In his more than four decades with the city, Schaaf has obviously seen a lot of change in Glendive. One positive change he’s appreciative of is when the city built a new shop for Public Works in the Sunrise Subdivision, moving them out of their former home, which was the old Northern Pacific water tanks on the city water treatment plant property, buildings that are now seriously dilapidated, with one of the roofs caved in.

“This is such a nicer place compared to where we were,” Schaaf said of the new city shop.

On a negative note, Schaaf bemoaned that the community just isn’t as vibrant as it was when he first started working for the city.

“It really has (changed), the city. (When I started), there were a lot more people in this town and this town was thriving. Then after the oilfield left (in the mid-80s) and they put that Kmart up in West Glendive, it just shut down the downtown,” Schaaf said. “That’s a big thing. A lot of people have left this town and its not what it used to be. It’s just steadily on the decline, I think, and it hurts.”

Schaaf also paused to give his two cents on all the mayors who have passed through city hall during his time.

“I’ve seen a lot of mayors and there were some really great ones and some really not up to my liking,” he said. “Jerry, the mayor we have right now, he’s a heck of a good guy. I’ve never had any problems in dealing with him and he’s always fair.”

Jimison reciprocated the praise back to Schaaf, calling him “very knowledgeable” about all the different aspects of Public Works and saying that the city will sorely miss his experience and expertise.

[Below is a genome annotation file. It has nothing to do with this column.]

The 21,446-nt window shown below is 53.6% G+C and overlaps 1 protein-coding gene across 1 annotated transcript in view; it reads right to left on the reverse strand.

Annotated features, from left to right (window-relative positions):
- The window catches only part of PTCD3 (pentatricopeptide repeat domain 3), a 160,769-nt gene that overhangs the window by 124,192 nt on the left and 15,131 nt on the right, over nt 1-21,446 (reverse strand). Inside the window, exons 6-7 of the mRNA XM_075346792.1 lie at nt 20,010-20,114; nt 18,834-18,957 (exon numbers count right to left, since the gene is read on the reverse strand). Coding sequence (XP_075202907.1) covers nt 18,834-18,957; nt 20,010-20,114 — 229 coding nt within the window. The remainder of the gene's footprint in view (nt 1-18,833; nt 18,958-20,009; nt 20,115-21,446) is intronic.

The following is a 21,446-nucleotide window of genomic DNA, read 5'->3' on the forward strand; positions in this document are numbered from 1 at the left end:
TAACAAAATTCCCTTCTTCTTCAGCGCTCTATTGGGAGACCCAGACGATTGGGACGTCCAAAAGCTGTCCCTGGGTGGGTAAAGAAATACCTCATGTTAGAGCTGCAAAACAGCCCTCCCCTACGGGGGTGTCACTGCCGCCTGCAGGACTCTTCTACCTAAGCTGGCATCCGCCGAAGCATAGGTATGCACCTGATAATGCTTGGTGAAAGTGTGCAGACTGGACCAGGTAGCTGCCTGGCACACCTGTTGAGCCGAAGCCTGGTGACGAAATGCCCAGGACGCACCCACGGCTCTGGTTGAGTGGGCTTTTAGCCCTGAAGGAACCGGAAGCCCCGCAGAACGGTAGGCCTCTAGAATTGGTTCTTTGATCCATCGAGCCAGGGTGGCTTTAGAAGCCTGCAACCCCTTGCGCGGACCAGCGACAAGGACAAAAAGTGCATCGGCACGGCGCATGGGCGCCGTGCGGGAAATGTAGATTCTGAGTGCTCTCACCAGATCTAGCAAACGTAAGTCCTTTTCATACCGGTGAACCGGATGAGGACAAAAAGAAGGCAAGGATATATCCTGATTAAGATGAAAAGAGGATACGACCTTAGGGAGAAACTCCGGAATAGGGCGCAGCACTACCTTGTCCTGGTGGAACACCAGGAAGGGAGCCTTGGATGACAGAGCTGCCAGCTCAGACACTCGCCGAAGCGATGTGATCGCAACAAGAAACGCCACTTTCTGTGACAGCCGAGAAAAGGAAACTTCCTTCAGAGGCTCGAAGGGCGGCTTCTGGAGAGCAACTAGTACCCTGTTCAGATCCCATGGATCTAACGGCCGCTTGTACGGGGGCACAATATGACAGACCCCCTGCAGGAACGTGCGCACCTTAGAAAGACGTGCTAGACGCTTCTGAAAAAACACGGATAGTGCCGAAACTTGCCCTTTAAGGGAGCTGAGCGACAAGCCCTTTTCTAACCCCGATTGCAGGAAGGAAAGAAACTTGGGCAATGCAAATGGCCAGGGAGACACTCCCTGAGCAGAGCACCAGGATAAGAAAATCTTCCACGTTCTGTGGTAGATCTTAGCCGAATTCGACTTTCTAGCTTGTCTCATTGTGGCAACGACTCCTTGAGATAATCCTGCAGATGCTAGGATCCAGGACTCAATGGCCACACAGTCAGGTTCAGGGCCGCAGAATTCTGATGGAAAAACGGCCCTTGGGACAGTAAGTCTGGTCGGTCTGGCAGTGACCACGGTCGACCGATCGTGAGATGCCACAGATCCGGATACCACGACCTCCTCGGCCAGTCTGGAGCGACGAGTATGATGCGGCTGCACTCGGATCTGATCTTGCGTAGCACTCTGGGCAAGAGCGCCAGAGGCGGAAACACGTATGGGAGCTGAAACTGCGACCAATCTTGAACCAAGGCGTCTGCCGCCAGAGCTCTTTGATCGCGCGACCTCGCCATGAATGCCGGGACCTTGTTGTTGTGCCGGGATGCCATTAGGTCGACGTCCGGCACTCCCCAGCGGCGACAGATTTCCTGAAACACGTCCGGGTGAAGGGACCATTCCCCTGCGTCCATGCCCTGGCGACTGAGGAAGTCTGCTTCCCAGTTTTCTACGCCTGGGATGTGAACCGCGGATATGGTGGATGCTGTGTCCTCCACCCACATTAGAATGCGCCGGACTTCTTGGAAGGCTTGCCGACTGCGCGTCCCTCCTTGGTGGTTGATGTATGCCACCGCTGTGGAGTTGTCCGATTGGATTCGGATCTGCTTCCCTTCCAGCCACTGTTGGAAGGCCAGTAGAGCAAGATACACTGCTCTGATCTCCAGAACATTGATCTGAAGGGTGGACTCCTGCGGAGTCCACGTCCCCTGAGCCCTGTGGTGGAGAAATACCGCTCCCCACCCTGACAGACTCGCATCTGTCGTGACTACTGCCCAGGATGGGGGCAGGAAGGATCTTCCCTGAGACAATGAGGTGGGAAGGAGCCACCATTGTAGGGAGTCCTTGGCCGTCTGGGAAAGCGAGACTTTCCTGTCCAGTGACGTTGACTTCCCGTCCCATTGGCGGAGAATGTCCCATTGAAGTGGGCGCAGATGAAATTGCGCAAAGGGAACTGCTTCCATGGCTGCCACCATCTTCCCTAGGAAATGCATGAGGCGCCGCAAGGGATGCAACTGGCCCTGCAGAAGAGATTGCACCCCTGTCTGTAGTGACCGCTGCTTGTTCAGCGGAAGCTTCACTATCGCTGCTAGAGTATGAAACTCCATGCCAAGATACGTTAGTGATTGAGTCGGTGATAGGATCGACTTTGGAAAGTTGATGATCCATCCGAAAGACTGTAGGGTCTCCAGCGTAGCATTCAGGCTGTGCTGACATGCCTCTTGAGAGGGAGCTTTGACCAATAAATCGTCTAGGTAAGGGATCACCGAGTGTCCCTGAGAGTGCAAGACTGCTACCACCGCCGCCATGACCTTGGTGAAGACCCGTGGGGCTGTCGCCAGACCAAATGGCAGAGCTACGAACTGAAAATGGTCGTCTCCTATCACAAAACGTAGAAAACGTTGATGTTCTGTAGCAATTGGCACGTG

“I know that Brad has been a very dedicated city employee, showing up for work every day for 41 years, and he is an excellent Public Works machine operator and at one time served as an assistant foreman there for a couple of years,” Jimison said. “We are going to miss him dearly because it’s hard to replace that kind of experience, but maybe there’s a young person waiting in the wings ready to put in the next 41 years.”

Whoever takes over his spot, Schaaf said that the community needs to be patient with them, and with Public Works as a whole. Like anyone else who works for the city, Schaaf has heard all the criticisms over the years: Why aren’t the streets in better shape? When are you going to fix that pothole? When are you going to rake the leaves out of the park? But Schaaf said people need to realize just how wide-ranging Public Works’ duties are — from water service to sewer service to street repair to garbage collection to landfill operation to park maintenance and more — and that the department does things as quickly as it can with the resources available.

“You just got to be patient, it don’t happen overnight. We’ve got priorities of things we’ve got to do and things people would like us to do,” Schaaf said. “You got to understand there’s things that come first and if time permits we’ll try to get to it and get it resolved.”

Come Jan. 1, however, those issues are no longer Schaaf’s concern. He’s put in his 41 years fixing leaky water lines and filling potholes, and now he’s just looking forward to finally having some time to himself to do all the things he wants to do.

“I want to do some travelling. I want to do some fishing, some hunting, some agate picking,” Schaaf said. “I just want to enjoy myself and do some things that I haven’t been able to do because I’ve been too busy.”


Reach Jason Stuart at rrreporter@rangerreview.com.